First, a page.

Perhaps David lived out what her soul longed for. Was that part of her attraction to him? Had his escape left her stumbling again, desperate for sincerity and stability? Remember, the very meaning of her name—Michal—begs to know, Who is God?
Scripture leaves a large gap here. The next time we see Michal, she is married to another man!
“But Saul had given his daughter Michal, David’s wife, to Paltiel son of Laish, who was from Gallim.” 1 Samuel 25:44 NIV
And the next thing you know, David is bargaining for her like a trinket in the market.
[David said] “I will make an agreement with you. But I demand one thing of you: Do not come into my presence unless you bring Michal daughter of Saul when you come to see me.” 2 Samuel 3:13 NIV
David hadn’t fought for, loved, or led Michal as he did his other wives during the years of Saul’s attacks. Michal hadn’t witnessed Yahweh’s favor on David as he fought for his life day after day.
No, Michal had likely felt nothing at all from Yahweh while being passed from David to a second husband, Paltiel, with no say in the matter. But as years passed, perhaps she found a measure of peace with Paltiel. Comfort. Safety. Until she was dragged back into the world of kings and parades and politics.
“So Ish-Bosheth gave orders and had her taken away from her husband Paltiel son of Laish. Her husband[Paltiel], however, went with her, weeping behind her all the way to Bahurim.” 2 Samuel 4:15-16 NIV
The next time we encounter Michal, she looks down from a palace window at David as he returns the Ark of God to Jerusalem.
“And when she saw King David leaping and dancing before the Lord, she despised him in her heart.” 2 Samuel 6:16 NIV (and 1 Chronicles 15:29)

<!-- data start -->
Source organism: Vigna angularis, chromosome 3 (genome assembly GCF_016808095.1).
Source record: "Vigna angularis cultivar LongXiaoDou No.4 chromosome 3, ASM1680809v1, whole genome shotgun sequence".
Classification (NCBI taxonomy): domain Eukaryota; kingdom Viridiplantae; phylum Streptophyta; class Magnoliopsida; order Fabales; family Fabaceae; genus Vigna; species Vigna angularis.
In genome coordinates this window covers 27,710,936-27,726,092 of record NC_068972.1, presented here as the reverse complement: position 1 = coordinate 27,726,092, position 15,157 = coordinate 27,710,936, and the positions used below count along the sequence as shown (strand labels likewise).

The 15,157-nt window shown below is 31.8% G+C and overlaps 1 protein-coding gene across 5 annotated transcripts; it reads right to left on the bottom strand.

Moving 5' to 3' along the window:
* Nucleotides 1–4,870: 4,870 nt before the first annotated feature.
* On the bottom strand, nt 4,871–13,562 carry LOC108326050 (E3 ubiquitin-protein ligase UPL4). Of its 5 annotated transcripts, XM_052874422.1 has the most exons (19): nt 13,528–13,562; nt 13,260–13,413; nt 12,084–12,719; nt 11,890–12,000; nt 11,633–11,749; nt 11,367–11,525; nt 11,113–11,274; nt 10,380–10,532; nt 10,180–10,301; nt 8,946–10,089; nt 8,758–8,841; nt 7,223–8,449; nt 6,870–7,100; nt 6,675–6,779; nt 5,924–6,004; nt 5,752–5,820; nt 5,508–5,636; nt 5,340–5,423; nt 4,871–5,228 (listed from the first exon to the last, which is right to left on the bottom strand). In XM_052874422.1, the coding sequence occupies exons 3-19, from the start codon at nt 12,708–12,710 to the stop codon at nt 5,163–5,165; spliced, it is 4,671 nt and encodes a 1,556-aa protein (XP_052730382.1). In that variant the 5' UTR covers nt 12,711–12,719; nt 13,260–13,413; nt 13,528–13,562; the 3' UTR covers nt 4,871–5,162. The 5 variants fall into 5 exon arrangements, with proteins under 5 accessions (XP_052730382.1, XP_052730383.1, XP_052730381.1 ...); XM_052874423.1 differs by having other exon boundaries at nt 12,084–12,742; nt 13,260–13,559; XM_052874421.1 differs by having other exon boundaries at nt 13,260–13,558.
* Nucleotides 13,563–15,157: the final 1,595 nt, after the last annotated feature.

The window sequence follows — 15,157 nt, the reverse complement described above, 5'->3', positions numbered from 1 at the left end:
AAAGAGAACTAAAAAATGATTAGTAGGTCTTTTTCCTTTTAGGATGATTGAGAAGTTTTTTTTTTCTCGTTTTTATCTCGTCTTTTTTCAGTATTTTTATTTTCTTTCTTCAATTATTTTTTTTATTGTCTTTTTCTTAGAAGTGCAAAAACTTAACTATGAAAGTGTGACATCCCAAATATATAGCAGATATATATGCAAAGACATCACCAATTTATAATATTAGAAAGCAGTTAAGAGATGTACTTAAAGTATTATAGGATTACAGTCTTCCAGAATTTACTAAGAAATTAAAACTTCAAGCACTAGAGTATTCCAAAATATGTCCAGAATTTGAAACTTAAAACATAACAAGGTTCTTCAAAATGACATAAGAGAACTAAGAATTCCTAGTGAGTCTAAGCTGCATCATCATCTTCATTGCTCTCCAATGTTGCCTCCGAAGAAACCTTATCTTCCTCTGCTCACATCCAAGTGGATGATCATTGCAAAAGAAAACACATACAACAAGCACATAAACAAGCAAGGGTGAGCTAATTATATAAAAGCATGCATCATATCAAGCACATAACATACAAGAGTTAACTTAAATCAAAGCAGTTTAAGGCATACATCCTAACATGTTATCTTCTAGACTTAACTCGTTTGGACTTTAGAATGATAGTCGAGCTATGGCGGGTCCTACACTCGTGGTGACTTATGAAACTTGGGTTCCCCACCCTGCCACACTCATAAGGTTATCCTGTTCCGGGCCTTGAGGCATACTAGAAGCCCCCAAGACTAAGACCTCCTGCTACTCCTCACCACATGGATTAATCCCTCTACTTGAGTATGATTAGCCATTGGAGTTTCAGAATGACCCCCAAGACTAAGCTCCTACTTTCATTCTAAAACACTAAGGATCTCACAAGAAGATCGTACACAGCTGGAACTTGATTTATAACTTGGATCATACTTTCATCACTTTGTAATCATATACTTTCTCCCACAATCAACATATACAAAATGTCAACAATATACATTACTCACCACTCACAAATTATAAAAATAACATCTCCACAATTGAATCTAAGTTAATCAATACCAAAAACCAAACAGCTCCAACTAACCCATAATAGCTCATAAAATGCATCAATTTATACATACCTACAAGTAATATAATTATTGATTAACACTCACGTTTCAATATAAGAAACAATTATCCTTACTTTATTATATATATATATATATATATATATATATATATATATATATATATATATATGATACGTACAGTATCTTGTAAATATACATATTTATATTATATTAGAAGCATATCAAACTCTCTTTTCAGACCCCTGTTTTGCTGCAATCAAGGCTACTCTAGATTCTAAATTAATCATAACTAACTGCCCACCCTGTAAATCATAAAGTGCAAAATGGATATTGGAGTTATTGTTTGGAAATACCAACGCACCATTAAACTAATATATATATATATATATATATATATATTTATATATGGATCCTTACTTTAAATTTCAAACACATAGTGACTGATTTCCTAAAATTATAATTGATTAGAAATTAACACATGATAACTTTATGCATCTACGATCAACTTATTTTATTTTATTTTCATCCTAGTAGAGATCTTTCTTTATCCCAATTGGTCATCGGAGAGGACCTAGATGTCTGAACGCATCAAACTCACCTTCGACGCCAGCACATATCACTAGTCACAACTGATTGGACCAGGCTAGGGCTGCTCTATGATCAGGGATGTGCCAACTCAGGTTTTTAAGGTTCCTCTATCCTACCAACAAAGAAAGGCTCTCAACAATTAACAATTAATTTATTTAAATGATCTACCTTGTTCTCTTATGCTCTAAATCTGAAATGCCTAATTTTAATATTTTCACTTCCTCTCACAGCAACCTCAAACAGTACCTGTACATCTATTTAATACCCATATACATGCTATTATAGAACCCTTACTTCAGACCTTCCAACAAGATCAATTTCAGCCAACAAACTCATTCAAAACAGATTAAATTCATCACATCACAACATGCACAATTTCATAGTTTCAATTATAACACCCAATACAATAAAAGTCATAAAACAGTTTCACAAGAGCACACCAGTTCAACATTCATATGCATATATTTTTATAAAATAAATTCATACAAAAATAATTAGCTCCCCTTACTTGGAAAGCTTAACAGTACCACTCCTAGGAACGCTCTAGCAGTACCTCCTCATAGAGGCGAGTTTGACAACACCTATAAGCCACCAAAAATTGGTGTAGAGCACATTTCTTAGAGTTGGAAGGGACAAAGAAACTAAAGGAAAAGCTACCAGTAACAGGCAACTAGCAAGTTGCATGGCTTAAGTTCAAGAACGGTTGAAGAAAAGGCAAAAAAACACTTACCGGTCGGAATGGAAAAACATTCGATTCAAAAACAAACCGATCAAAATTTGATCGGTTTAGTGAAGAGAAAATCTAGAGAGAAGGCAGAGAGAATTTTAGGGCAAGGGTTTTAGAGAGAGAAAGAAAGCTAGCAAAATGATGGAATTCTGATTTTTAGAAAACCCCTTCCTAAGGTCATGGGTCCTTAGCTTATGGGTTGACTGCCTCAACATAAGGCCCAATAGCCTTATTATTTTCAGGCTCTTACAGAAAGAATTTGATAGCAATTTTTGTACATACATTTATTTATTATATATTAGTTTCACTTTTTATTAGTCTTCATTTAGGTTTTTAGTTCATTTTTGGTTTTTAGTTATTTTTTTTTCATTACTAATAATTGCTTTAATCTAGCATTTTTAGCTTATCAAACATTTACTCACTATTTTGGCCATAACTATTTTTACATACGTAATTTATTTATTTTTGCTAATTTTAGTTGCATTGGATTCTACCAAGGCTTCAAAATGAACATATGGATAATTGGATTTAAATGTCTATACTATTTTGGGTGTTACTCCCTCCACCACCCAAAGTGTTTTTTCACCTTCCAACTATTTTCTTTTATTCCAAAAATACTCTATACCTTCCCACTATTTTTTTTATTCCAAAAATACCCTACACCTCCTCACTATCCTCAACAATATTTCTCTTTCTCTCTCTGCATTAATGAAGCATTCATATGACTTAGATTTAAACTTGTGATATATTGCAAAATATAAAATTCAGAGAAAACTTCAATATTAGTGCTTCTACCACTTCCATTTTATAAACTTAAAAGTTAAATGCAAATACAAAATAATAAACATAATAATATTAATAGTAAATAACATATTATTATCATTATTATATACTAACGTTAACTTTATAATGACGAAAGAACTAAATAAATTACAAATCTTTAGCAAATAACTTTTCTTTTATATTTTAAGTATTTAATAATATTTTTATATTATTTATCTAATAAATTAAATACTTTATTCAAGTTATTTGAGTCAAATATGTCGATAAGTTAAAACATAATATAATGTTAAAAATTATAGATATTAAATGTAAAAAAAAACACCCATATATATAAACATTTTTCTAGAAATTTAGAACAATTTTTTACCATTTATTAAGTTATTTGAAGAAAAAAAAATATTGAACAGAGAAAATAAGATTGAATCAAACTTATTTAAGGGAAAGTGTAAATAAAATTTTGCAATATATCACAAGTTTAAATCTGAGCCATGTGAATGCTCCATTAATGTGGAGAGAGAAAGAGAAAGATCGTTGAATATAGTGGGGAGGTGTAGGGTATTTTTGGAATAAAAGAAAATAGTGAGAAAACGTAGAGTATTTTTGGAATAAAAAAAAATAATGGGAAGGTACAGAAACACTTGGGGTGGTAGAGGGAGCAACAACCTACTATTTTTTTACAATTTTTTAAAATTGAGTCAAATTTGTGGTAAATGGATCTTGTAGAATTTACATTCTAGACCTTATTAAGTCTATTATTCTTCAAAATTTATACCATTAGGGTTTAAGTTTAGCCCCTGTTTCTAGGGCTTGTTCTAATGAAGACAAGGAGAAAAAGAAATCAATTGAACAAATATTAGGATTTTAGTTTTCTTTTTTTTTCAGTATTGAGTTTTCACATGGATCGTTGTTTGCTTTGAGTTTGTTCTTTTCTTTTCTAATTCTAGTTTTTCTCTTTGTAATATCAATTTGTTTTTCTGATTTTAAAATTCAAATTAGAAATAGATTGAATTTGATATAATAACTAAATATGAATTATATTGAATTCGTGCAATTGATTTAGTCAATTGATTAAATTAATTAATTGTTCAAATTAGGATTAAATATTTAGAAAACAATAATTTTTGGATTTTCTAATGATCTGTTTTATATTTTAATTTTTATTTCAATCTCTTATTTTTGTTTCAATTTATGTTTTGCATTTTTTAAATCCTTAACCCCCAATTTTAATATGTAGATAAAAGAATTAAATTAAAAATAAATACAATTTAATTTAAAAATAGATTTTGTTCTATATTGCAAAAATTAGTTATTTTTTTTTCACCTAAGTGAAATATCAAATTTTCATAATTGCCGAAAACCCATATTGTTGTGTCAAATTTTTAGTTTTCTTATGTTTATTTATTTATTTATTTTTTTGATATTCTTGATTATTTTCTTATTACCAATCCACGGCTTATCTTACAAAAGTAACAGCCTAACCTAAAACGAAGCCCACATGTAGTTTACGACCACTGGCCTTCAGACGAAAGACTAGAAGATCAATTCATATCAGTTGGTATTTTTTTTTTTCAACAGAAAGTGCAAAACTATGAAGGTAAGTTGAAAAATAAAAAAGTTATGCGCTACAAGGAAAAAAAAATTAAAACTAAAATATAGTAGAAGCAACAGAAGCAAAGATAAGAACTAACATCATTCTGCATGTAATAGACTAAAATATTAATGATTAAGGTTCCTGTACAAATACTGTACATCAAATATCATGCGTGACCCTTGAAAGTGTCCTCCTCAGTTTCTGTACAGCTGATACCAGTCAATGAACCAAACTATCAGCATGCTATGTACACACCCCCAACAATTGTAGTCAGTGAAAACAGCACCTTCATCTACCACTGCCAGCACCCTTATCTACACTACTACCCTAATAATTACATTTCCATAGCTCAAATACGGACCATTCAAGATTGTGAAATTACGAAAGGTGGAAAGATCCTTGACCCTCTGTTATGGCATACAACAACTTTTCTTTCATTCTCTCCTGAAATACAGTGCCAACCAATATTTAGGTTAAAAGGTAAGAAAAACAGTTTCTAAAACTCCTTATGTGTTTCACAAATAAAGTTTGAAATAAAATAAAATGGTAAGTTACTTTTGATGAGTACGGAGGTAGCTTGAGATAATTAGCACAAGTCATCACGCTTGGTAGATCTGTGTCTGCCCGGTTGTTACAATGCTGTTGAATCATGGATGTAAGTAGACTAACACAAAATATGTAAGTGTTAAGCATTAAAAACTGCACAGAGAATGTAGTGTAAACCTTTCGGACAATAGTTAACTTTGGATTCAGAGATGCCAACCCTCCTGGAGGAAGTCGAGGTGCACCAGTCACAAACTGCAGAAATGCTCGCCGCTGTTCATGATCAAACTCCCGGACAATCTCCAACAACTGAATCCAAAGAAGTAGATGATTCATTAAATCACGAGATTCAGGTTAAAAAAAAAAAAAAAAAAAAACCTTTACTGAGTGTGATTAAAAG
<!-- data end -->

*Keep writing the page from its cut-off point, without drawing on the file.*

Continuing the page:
Michal confronts David, feeling he has disgraced himself. The confrontation tears open old wounds, and David rebukes the wife of his youth.
“David said to Michal, ‘It was before the Lord, who chose me rather than your father or anyone from his house when he appointed me ruler over the Lord’s people Israel—I will celebrate before the Lord.'” 2 Samuel 6:21 NIV
Some say that Michal is, in fact, punished because of how this episode ends.
“And Michal daughter of Saul had no children to the day of her death.” 2 Samuel 6:23
It’s so easy to cast the stone at Michal, to despise the one who despises David’s heartfelt worship of Yahweh. But does Scripture explicitly say she had no children because she despised David’s worship? Granted, it is assumed, but what about the greater issue of kingship and family lines? Later, the rest of Saul’s heirs are killed, and it appears Michal was helping raise these heirs, her nephews. What if her barrenness was mercy—grace even—to spare her the heartache of losing her own children?
Or was Michal perhaps childless because she embraced the worship of idols? Was she doomed from the start as the child of a failed King of Israel who was condemned to have no bloodline mixed in with the righteous line of David? The truth is…we don’t know.
When we look at ALL of Michal’s story, we see a broken woman who needed to be shown God’s love. Instead, she was used, traded, ignored, and misunderstood. She was desperate for love, but most of all she needed Yahweh’s love. Yet who was faithful to lead her to Him?
Michal’s story is a call to awareness. Some “Michals” in our world today refuse God. Some have never been given the opportunity to know Him. Did Michal stumble through the pain of her life because she did not know any better or because she rejected the better way?
Let Michal’s story remind us to be aware, to love out loud. In response, we can seek out what it is that God would teach us about the Michals we encounter every day.
- Let Michal’s story remind us to love out loud!
- Did Michal stumble through life not knowing any better or because she rejected the better way?
- Michal was desperate for love, but most of all she needed Yahweh’s love.
Who, around us, is searching for real love and purpose but may not have been exposed to God’s daily presence? How can we model repentance and meaningful relationship with Jesus in a way that draws others to Him, our Truest Love?